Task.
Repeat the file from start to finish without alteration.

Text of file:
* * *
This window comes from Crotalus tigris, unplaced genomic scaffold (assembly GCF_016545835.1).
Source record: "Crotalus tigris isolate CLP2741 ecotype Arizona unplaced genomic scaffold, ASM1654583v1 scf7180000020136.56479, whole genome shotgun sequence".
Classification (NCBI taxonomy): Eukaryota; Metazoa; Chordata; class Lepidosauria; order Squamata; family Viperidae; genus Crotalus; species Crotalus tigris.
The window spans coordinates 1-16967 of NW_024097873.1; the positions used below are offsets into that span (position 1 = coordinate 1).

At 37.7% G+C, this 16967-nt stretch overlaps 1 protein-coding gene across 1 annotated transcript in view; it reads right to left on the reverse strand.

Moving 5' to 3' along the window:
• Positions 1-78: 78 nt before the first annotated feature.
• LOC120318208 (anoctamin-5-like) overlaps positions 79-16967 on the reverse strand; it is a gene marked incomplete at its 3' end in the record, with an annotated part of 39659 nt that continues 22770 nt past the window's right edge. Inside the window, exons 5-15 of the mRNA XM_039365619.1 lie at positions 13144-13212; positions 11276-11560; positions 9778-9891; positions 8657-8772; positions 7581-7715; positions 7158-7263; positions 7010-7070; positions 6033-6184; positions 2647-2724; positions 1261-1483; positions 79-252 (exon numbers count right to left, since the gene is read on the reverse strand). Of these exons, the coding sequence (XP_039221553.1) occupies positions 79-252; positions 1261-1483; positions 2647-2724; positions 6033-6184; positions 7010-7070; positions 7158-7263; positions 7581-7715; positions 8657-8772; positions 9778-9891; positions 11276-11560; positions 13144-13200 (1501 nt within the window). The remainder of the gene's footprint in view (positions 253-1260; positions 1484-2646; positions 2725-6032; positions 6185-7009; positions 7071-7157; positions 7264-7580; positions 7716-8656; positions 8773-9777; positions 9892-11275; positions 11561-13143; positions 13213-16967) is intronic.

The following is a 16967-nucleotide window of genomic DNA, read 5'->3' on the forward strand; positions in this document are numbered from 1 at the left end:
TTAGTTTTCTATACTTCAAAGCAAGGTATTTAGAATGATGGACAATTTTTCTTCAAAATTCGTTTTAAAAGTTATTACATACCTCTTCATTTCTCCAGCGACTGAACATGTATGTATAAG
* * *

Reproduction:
This window comes from Crotalus tigris, unplaced genomic scaffold (assembly GCF_016545835.1).
Source record: "Crotalus tigris isolate CLP2741 ecotype Arizona unplaced genomic scaffold, ASM1654583v1 scf7180000020136.56479, whole genome shotgun sequence".
Classification (NCBI taxonomy): Eukaryota; Metazoa; Chordata; class Lepidosauria; order Squamata; family Viperidae; genus Crotalus; species Crotalus tigris.
The window spans coordinates 1-16967 of NW_024097873.1; the positions used below are offsets into that span (position 1 = coordinate 1).

At 37.7% G+C, this 16967-nt stretch overlaps 1 protein-coding gene across 1 annotated transcript in view; it reads right to left on the reverse strand.

Moving 5' to 3' along the window:
• Positions 1-78: 78 nt before the first annotated feature.
• LOC120318208 (anoctamin-5-like) overlaps positions 79-16967 on the reverse strand; it is a gene marked incomplete at its 3' end in the record, with an annotated part of 39659 nt that continues 22770 nt past the window's right edge. Inside the window, exons 5-15 of the mRNA XM_039365619.1 lie at positions 13144-13212; positions 11276-11560; positions 9778-9891; positions 8657-8772; positions 7581-7715; positions 7158-7263; positions 7010-7070; positions 6033-6184; positions 2647-2724; positions 1261-1483; positions 79-252 (exon numbers count right to left, since the gene is read on the reverse strand). Of these exons, the coding sequence (XP_039221553.1) occupies positions 79-252; positions 1261-1483; positions 2647-2724; positions 6033-6184; positions 7010-7070; positions 7158-7263; positions 7581-7715; positions 8657-8772; positions 9778-9891; positions 11276-11560; positions 13144-13200 (1501 nt within the window). The remainder of the gene's footprint in view (positions 253-1260; positions 1484-2646; positions 2725-6032; positions 6185-7009; positions 7071-7157; positions 7264-7580; positions 7716-8656; positions 8773-9777; positions 9892-11275; positions 11561-13143; positions 13213-16967) is intronic.

The following is a 16967-nucleotide window of genomic DNA, read 5'->3' on the forward strand; positions in this document are numbered from 1 at the left end:
TTAGTTTTCTATACTTCAAAGCAAGGTATTTAGAATGATGGACAATTTTTCTTCAAAATTCGTTTTAAAAGTTATTACATACCTCTTCATTTCTCCAGCGACTGAACATGTATGTATAAG